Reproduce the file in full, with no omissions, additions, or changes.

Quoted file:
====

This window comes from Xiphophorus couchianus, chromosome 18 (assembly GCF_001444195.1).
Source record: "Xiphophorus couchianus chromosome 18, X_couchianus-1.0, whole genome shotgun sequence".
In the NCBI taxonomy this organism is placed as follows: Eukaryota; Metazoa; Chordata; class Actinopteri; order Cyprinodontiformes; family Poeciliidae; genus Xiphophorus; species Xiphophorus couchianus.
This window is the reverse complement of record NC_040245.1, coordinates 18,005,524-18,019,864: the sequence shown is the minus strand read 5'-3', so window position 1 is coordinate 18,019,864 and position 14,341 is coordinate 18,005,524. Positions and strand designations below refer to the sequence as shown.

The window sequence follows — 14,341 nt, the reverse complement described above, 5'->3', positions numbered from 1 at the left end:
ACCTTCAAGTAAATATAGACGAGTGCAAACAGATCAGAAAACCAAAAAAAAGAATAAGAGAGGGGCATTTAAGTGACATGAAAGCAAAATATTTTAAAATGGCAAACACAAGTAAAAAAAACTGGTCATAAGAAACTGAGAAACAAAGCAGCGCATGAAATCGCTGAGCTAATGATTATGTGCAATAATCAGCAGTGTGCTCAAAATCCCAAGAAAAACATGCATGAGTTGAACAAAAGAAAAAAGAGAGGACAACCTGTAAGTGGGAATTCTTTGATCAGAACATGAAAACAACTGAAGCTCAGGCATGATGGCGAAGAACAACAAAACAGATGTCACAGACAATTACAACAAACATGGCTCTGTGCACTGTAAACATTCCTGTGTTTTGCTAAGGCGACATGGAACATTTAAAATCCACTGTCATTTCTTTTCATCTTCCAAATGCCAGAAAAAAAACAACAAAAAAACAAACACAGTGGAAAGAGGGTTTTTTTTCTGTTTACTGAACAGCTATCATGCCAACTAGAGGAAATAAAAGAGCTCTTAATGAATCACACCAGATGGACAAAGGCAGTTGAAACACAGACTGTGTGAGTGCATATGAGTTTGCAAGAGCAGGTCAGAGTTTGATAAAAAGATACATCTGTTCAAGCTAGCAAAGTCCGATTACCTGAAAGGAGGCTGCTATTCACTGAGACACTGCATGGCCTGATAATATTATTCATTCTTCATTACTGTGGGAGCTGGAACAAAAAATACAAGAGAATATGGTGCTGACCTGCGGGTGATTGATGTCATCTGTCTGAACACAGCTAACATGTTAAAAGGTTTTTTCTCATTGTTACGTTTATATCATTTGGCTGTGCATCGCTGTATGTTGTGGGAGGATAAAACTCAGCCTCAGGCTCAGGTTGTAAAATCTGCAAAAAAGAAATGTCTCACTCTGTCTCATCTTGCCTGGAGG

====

This window comes from Xiphophorus couchianus, chromosome 18 (assembly GCF_001444195.1).
Source record: "Xiphophorus couchianus chromosome 18, X_couchianus-1.0, whole genome shotgun sequence".
In the NCBI taxonomy this organism is placed as follows: Eukaryota; Metazoa; Chordata; class Actinopteri; order Cyprinodontiformes; family Poeciliidae; genus Xiphophorus; species Xiphophorus couchianus.
This window is the reverse complement of record NC_040245.1, coordinates 18,005,524-18,019,864: the sequence shown is the minus strand read 5'-3', so window position 1 is coordinate 18,019,864 and position 14,341 is coordinate 18,005,524. Positions and strand designations below refer to the sequence as shown.

The window sequence follows — 14,341 nt, the reverse complement described above, 5'->3', positions numbered from 1 at the left end:
ACCTTCAAGTAAATATAGACGAGTGCAAACAGATCAGAAAACCAAAAAAAAGAATAAGAGAGGGGCATTTAAGTGACATGAAAGCAAAATATTTTAAAATGGCAAACACAAGTAAAAAAAACTGGTCATAAGAAACTGAGAAACAAAGCAGCGCATGAAATCGCTGAGCTAATGATTATGTGCAATAATCAGCAGTGTGCTCAAAATCCCAAGAAAAACATGCATGAGTTGAACAAAAGAAAAAAGAGAGGACAACCTGTAAGTGGGAATTCTTTGATCAGAACATGAAAACAACTGAAGCTCAGGCATGATGGCGAAGAACAACAAAACAGATGTCACAGACAATTACAACAAACATGGCTCTGTGCACTGTAAACATTCCTGTGTTTTGCTAAGGCGACATGGAACATTTAAAATCCACTGTCATTTCTTTTCATCTTCCAAATGCCAGAAAAAAAACAACAAAAAAACAAACACAGTGGAAAGAGGGTTTTTTTTCTGTTTACTGAACAGCTATCATGCCAACTAGAGGAAATAAAAGAGCTCTTAATGAATCACACCAGATGGACAAAGGCAGTTGAAACACAGACTGTGTGAGTGCATATGAGTTTGCAAGAGCAGGTCAGAGTTTGATAAAAAGATACATCTGTTCAAGCTAGCAAAGTCCGATTACCTGAAAGGAGGCTGCTATTCACTGAGACACTGCATGGCCTGATAATATTATTCATTCTTCATTACTGTGGGAGCTGGAACAAAAAATACAAGAGAATATGGTGCTGACCTGCGGGTGATTGATGTCATCTGTCTGAACACAGCTAACATGTTAAAAGGTTTTTTCTCATTGTTACGTTTATATCATTTGGCTGTGCATCGCTGTATGTTGTGGGAGGATAAAACTCAGCCTCAGGCTCAGGTTGTAAAATCTGCAAAAAAGAAATGTCTCACTCTGTCTCATCTTGCCTGGAGG